Talking with IDW's New ePublishing Director

Smartphone culture and consumer demand for digital reading devices have propped electronic publishing on a sort of permanent horizon. With every leap in reader technology comes opportunities to advance content and connect with new audiences, which means some comic book companies are beginning to look inside as a way of better connecting with future readers outside.

With the hiring of Jeff Webber as Director of ePublishing, IDW is doing just that by becoming one of the first major publishers to move more of its electronic operations in-house.

Webber joined the IDW team following a stint at uClick, a company known for adapting Jeff Smith's "Bone" and Matt Fraction and Steve Sanders' "Five Fists of Science" to the iPhone.

"I think IDW, particularly, had been really energized about getting into the digital space and I was really intrigued by that," Webber told CBR News.

In April, IDW was the third largest comic book publisher according to Diamond statistics, and is now possibly the most popular publisher on the iPhone. As of press time, comic book titles made up 21 of Apple's 100 most popular book applications. Of those 21, IDW dominated with five titles, more than any other single publisher.

This achievement is owed, in part, to IDW's recognizable film licenses. The company is publishing comics based on many of this summer's most anticipated blockbusters, including the already successful "Star Trek," last weekend's "Terminator Salvation" and the widely-anticipated "Transformers: Revenge of the Fallen" and "G.I. Joe: Rise of Cobra" films.

Upon the release of "Star Trek: Countdown" on the iPhone, Apple promoted the comic by giving it its own page at the iTunes store, contributing to a lucrative initial launch that neared 15 thousand downloads - a number that has continued to grow into the tens of thousands according to Webber.

Though the iPhone currently carries the majority of mobile comic book market, Webber says IDW plans to go wherever technology takes comics, possibly expanding to other avenues and devices such as eReaders other than Amazon's Kindle, smartphones using the Google Android operating system, Blackberries, the upcoming Palm Pre and even gaming platforms - which could include mobile gaming devices like Sony's PSP.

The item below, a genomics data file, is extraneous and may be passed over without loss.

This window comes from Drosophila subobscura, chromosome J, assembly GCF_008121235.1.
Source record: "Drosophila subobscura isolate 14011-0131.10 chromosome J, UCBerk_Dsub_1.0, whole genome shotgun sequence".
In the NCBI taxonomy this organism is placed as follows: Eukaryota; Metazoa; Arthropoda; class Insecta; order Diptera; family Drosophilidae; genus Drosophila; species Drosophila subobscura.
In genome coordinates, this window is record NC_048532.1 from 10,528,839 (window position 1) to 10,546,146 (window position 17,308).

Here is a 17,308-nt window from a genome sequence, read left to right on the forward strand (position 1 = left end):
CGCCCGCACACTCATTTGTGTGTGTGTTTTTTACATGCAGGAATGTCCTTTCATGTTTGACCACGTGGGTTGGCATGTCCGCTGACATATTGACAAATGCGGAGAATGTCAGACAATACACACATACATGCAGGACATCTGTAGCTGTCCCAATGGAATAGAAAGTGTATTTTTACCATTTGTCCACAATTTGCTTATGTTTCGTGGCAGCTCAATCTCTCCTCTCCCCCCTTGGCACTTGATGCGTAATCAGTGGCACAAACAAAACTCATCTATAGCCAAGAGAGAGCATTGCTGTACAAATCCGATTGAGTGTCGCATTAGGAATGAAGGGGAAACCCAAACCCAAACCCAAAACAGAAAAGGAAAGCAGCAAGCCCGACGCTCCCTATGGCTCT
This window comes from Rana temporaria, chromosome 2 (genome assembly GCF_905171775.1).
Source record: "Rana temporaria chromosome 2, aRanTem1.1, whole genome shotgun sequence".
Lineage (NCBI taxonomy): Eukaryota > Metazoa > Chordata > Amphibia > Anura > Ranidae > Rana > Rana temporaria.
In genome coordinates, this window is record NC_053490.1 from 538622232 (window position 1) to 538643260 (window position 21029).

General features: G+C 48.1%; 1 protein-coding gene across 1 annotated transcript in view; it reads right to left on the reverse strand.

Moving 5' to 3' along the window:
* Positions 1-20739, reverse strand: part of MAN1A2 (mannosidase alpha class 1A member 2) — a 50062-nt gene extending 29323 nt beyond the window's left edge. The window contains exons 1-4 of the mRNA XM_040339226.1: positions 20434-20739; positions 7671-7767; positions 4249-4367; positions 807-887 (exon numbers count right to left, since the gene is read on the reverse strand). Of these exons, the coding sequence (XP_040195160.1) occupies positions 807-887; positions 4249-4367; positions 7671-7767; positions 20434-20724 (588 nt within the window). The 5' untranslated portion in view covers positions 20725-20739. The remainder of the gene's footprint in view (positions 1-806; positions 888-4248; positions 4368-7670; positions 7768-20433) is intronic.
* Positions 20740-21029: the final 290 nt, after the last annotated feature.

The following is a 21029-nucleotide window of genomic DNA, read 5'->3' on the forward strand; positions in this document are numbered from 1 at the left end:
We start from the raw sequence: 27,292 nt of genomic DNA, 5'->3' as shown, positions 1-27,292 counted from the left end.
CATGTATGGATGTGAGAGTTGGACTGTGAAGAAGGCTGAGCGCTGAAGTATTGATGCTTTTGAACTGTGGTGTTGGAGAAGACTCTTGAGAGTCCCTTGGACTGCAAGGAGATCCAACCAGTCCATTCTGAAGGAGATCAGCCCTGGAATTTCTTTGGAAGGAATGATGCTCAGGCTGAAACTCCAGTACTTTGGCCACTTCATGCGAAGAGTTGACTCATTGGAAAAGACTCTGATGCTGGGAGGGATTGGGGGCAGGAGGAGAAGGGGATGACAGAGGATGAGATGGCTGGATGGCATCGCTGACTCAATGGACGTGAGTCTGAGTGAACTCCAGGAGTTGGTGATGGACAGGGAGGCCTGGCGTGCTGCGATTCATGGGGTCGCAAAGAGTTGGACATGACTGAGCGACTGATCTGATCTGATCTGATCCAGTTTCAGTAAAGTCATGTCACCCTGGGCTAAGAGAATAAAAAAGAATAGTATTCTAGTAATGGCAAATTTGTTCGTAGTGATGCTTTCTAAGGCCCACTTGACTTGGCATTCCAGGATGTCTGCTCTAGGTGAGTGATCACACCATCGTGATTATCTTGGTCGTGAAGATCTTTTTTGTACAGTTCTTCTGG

"We're basically trying to take the IDW line and distribute it wherever people can find it," Webber said.

Prior to the new in-house initiative, IDW had partnered with a variety of different digital distributors for their web and mobile releases, including Warner Bros., uClick and iVerse Media. In fact, given their successful partnership with iVerse on "Star Trek: Countdown," fans might wonder why IDW would take it upon themselves to helm future projects predominantly solo.

"Our goal is to be more in control of how we get our content out there," Webber explained. "That includes formatting and control of art files and directing how we deliver the experience to the reader."

Webber emphasized that the decision for IDW to become a more self-contained digital distributor didn't mean the end of partnerships with other technology companies though, just streamlining how projects are delivered to different electronic outlets.

"We're not at heart a technology company, but we'll be doing some things in-house, especially with the iPhone," Webber said. "It definitely makes sense to do some of the formatting ourselves."

The company's first in-house electronic offering will include its "Transformers: Revenge Of The Fallen" comic adaptation and associated tie-ins, followed by titles corresponding with the August release of "G.I. Joe: The Rise of Cobra. Given the publicity behind these two films, IDW hopes to replicate the success they had with "Star Trek" in reaching new fans.

"We feel we're reaching a lot of people who didn't even realize there was [a 'Star Trek'] comic," Webber said. "People, especially non-traditional comic readers, are very comfortable with the slide-show approach to reading. I don't think a lot of folks even look at it as a comic book necessarily, as much as a way of telling a story graphically."

Even so, Webber contends, "[Mobile comics] are an opportunity to expose people to content they're not finding anywhere else."

One area of contention among comic book fans is the so-called "motion comic," a product that's not quite a comic and not quite a cartoon. Webber says that because of that disparity, IDW will be focusing more on retaining the qualities of a comic book in a digital space rather than adding audio or animation.

"Our focus is more on graphic storytelling," Webber said. "There's a difference between reading a comic and watching a cartoon, which is that it's more of a personal experience."

Currently most mobile and digital comics follow a print run at IDW, but simultaneous launches may soon become a reality, along with projects developed specifically for the digital format.

No matter what technology comes next, Webber says IDW isn't the only one invested in the continued success of comics on mobile devices. "There are a lot of really exciting ways to get comics out there. It's a two-way street, all the folks who are making these devices see how well comics are doing and they're all very interested in comics as a format."

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